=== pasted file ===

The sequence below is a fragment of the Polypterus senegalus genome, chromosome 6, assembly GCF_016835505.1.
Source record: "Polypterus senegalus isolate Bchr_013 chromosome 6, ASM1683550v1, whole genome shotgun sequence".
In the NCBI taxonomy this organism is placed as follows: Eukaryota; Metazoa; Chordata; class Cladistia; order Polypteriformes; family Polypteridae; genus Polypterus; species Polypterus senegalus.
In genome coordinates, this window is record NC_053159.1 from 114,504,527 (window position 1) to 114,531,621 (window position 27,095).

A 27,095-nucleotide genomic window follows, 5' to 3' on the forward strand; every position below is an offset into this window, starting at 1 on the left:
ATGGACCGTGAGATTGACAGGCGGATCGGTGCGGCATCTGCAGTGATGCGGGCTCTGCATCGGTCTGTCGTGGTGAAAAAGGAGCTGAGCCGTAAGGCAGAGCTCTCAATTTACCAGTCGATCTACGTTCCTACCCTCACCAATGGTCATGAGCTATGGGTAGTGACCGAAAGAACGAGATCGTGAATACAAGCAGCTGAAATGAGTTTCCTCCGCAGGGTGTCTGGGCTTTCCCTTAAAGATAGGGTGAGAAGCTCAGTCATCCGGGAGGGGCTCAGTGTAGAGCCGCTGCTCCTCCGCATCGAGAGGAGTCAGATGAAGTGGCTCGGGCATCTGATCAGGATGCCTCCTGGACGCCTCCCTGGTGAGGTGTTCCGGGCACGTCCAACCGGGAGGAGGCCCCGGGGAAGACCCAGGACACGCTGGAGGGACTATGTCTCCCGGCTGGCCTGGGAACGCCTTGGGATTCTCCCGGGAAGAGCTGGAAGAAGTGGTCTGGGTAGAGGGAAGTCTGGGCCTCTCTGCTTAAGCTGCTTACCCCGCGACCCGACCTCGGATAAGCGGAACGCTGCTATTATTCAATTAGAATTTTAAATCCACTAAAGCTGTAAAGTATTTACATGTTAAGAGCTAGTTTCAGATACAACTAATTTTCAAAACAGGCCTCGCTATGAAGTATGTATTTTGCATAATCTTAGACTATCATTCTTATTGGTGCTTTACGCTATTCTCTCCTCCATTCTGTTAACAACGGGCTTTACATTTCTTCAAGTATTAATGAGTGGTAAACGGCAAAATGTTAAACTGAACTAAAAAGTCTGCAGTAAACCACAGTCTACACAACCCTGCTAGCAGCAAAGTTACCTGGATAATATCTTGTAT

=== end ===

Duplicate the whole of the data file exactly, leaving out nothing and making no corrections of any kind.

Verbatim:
The sequence below is a fragment of the Polypterus senegalus genome, chromosome 6, assembly GCF_016835505.1.
Source record: "Polypterus senegalus isolate Bchr_013 chromosome 6, ASM1683550v1, whole genome shotgun sequence".
In the NCBI taxonomy this organism is placed as follows: Eukaryota; Metazoa; Chordata; class Cladistia; order Polypteriformes; family Polypteridae; genus Polypterus; species Polypterus senegalus.
In genome coordinates, this window is record NC_053159.1 from 114,504,527 (window position 1) to 114,531,621 (window position 27,095).

A 27,095-nucleotide genomic window follows, 5' to 3' on the forward strand; every position below is an offset into this window, starting at 1 on the left:
ATGGACCGTGAGATTGACAGGCGGATCGGTGCGGCATCTGCAGTGATGCGGGCTCTGCATCGGTCTGTCGTGGTGAAAAAGGAGCTGAGCCGTAAGGCAGAGCTCTCAATTTACCAGTCGATCTACGTTCCTACCCTCACCAATGGTCATGAGCTATGGGTAGTGACCGAAAGAACGAGATCGTGAATACAAGCAGCTGAAATGAGTTTCCTCCGCAGGGTGTCTGGGCTTTCCCTTAAAGATAGGGTGAGAAGCTCAGTCATCCGGGAGGGGCTCAGTGTAGAGCCGCTGCTCCTCCGCATCGAGAGGAGTCAGATGAAGTGGCTCGGGCATCTGATCAGGATGCCTCCTGGACGCCTCCCTGGTGAGGTGTTCCGGGCACGTCCAACCGGGAGGAGGCCCCGGGGAAGACCCAGGACACGCTGGAGGGACTATGTCTCCCGGCTGGCCTGGGAACGCCTTGGGATTCTCCCGGGAAGAGCTGGAAGAAGTGGTCTGGGTAGAGGGAAGTCTGGGCCTCTCTGCTTAAGCTGCTTACCCCGCGACCCGACCTCGGATAAGCGGAACGCTGCTATTATTCAATTAGAATTTTAAATCCACTAAAGCTGTAAAGTATTTACATGTTAAGAGCTAGTTTCAGATACAACTAATTTTCAAAACAGGCCTCGCTATGAAGTATGTATTTTGCATAATCTTAGACTATCATTCTTATTGGTGCTTTACGCTATTCTCTCCTCCATTCTGTTAACAACGGGCTTTACATTTCTTCAAGTATTAATGAGTGGTAAACGGCAAAATGTTAAACTGAACTAAAAAGTCTGCAGTAAACCACAGTCTACACAACCCTGCTAGCAGCAAAGTTACCTGGATAATATCTTGTAT